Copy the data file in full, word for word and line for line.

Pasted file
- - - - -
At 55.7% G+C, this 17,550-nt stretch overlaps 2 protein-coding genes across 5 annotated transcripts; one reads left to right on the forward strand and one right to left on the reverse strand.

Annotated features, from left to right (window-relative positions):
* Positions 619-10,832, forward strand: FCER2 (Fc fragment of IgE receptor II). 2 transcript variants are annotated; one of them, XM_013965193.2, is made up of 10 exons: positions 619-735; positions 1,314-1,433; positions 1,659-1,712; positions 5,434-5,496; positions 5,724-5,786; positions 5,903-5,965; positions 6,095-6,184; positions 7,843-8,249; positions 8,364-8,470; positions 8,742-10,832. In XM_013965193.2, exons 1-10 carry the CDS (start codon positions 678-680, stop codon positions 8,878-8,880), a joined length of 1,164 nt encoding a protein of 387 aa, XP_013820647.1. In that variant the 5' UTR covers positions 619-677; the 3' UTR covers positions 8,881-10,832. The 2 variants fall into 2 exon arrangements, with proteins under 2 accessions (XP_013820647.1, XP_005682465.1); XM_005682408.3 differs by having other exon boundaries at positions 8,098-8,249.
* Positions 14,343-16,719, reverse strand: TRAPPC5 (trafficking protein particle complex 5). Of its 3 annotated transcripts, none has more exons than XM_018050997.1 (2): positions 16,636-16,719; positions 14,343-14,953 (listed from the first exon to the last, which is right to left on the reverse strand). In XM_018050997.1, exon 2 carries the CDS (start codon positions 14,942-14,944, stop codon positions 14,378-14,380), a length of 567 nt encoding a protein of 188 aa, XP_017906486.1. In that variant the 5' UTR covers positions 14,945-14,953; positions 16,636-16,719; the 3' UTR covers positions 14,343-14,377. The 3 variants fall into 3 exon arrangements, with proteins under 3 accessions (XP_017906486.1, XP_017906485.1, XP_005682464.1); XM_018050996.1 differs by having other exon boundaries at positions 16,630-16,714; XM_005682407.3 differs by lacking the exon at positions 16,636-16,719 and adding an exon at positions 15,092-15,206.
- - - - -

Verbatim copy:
At 55.7% G+C, this 17,550-nt stretch overlaps 2 protein-coding genes across 5 annotated transcripts; one reads left to right on the forward strand and one right to left on the reverse strand.

Annotated features, from left to right (window-relative positions):
* Positions 619-10,832, forward strand: FCER2 (Fc fragment of IgE receptor II). 2 transcript variants are annotated; one of them, XM_013965193.2, is made up of 10 exons: positions 619-735; positions 1,314-1,433; positions 1,659-1,712; positions 5,434-5,496; positions 5,724-5,786; positions 5,903-5,965; positions 6,095-6,184; positions 7,843-8,249; positions 8,364-8,470; positions 8,742-10,832. In XM_013965193.2, exons 1-10 carry the CDS (start codon positions 678-680, stop codon positions 8,878-8,880), a joined length of 1,164 nt encoding a protein of 387 aa, XP_013820647.1. In that variant the 5' UTR covers positions 619-677; the 3' UTR covers positions 8,881-10,832. The 2 variants fall into 2 exon arrangements, with proteins under 2 accessions (XP_013820647.1, XP_005682465.1); XM_005682408.3 differs by having other exon boundaries at positions 8,098-8,249.
* Positions 14,343-16,719, reverse strand: TRAPPC5 (trafficking protein particle complex 5). Of its 3 annotated transcripts, none has more exons than XM_018050997.1 (2): positions 16,636-16,719; positions 14,343-14,953 (listed from the first exon to the last, which is right to left on the reverse strand). In XM_018050997.1, exon 2 carries the CDS (start codon positions 14,942-14,944, stop codon positions 14,378-14,380), a length of 567 nt encoding a protein of 188 aa, XP_017906486.1. In that variant the 5' UTR covers positions 14,945-14,953; positions 16,636-16,719; the 3' UTR covers positions 14,343-14,377. The 3 variants fall into 3 exon arrangements, with proteins under 3 accessions (XP_017906486.1, XP_017906485.1, XP_005682464.1); XM_018050996.1 differs by having other exon boundaries at positions 16,630-16,714; XM_005682407.3 differs by lacking the exon at positions 16,636-16,719 and adding an exon at positions 15,092-15,206.